AEI 2:39-47 (2011)  -  DOI: https://doi.org/10.3354/aei00029

AS WE SEE IT
Monitoring the influence of marine aquaculture on wild fish communities: benefits and limitations of fatty acid profiles

Damian Fernandez-Jover1,*, Pablo Arechavala-Lopez1, Laura Martinez-Rubio2, Douglas R. Tocher2, Just T. Bayle-Sempere1, Jose Angel Lopez-Jimenez3, Francisco Javier Martinez-Lopez3, Pablo Sanchez-Jerez1

1Department of Marine Sciences and Applied Biology, University of Alicante, PO Box 99, 03080 Alicante, Spain
2Institute of Aquaculture, University of Stirling, Stirling FK9 4LA, UK
3Department of Physiology, Faculty of Biology, University of Murcia, Campus of Espinardo, 30100 Murcia, Spain
*Email:

ABSTRACT: Fatty acids (FA) have been applied as indicators of the influence of coastal sea-cage fish farming on wild fish communities in several recent scientific publications. Due to the relatively high conservation of FA composition throughout the food web, they are useful for characterizing trophic relationships. The increasing utilization of vegetable or alternative animal oils in the production of aquafeeds results in cultivated fish exhibiting higher levels of terrestrial FAs in their tissues. As previously reported, wild fish ubiquitously aggregate around fish farms as a consequence of the introduction of new habitat and the easy availability of food—fish farms act as enhanced fish aggregation devices (FADs). The influence of food pellets on the composition of wild fish has been detected in recent studies on salmon, sea bass and sea bream aquaculture, with increased levels of linoleic acid (18:2n-6) and a low n-3/n-6 ratio as clear indicators of the consumption of food pellets from the farms. The potential ecological and physiological effects on wild fish are presently unknown. In the present article, guidelines are proposed for the investigation and use of terrestrial FAs to track the effects of coastal aquaculture on wild fish communities and local fisheries, as well as the benefits or limitations of this technique.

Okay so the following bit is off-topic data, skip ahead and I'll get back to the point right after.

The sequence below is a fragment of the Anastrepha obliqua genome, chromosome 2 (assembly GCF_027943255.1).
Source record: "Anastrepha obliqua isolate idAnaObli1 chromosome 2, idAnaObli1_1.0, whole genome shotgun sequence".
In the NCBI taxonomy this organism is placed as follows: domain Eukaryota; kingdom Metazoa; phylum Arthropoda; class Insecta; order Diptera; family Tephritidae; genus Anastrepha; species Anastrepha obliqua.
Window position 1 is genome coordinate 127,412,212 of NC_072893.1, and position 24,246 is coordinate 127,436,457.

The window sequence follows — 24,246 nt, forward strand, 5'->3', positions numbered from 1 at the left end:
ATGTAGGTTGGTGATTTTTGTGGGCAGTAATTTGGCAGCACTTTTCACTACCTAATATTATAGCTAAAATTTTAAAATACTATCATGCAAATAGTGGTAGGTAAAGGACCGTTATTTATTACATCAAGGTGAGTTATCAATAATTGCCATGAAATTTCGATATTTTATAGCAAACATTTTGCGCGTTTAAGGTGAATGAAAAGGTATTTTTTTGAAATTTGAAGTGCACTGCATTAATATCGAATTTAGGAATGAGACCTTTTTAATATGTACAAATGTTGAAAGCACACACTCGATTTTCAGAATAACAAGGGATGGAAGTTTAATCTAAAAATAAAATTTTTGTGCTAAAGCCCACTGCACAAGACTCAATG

KEY WORDS: Fish farms · Impact · FADs · Trophic marker · Biomarker · Vegetable oils · Marine resources · Management · Fish assemblages


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Cite this article as: Fernandez-Jover D, Arechavala-Lopez P, Martinez-Rubio L, Tocher DR and others (2011) Monitoring the influence of marine aquaculture on wild fish communities: benefits and limitations of fatty acid profiles. Aquacult Environ Interact 2:39-47. https://doi.org/10.3354/aei00029

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